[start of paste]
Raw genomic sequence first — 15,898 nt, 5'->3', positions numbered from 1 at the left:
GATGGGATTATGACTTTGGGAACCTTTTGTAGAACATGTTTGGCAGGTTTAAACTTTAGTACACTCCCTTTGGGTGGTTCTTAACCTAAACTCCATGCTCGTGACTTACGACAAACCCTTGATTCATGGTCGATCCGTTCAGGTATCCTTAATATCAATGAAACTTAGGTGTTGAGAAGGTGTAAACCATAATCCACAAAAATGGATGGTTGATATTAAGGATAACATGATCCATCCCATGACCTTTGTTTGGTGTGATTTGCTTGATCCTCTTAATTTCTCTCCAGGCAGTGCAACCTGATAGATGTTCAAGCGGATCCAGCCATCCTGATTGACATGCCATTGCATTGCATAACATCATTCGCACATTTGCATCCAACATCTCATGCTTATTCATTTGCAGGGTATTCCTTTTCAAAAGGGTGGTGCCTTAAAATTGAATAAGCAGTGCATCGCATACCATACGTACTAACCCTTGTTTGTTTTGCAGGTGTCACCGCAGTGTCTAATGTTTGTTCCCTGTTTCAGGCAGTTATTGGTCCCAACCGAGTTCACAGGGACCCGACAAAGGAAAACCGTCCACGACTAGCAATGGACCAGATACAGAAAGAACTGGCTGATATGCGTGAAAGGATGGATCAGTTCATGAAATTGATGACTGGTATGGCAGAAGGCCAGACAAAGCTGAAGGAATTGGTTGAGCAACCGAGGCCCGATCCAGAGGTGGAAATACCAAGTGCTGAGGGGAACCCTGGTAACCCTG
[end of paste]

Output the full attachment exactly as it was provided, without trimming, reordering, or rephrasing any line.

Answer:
Raw genomic sequence first — 15,898 nt, 5'->3', positions numbered from 1 at the left:
GATGGGATTATGACTTTGGGAACCTTTTGTAGAACATGTTTGGCAGGTTTAAACTTTAGTACACTCCCTTTGGGTGGTTCTTAACCTAAACTCCATGCTCGTGACTTACGACAAACCCTTGATTCATGGTCGATCCGTTCAGGTATCCTTAATATCAATGAAACTTAGGTGTTGAGAAGGTGTAAACCATAATCCACAAAAATGGATGGTTGATATTAAGGATAACATGATCCATCCCATGACCTTTGTTTGGTGTGATTTGCTTGATCCTCTTAATTTCTCTCCAGGCAGTGCAACCTGATAGATGTTCAAGCGGATCCAGCCATCCTGATTGACATGCCATTGCATTGCATAACATCATTCGCACATTTGCATCCAACATCTCATGCTTATTCATTTGCAGGGTATTCCTTTTCAAAAGGGTGGTGCCTTAAAATTGAATAAGCAGTGCATCGCATACCATACGTACTAACCCTTGTTTGTTTTGCAGGTGTCACCGCAGTGTCTAATGTTTGTTCCCTGTTTCAGGCAGTTATTGGTCCCAACCGAGTTCACAGGGACCCGACAAAGGAAAACCGTCCACGACTAGCAATGGACCAGATACAGAAAGAACTGGCTGATATGCGTGAAAGGATGGATCAGTTCATGAAATTGATGACTGGTATGGCAGAAGGCCAGACAAAGCTGAAGGAATTGGTTGAGCAACCGAGGCCCGATCCAGAGGTGGAAATACCAAGTGCTGAGGGGAACCCTGGTAACCCTG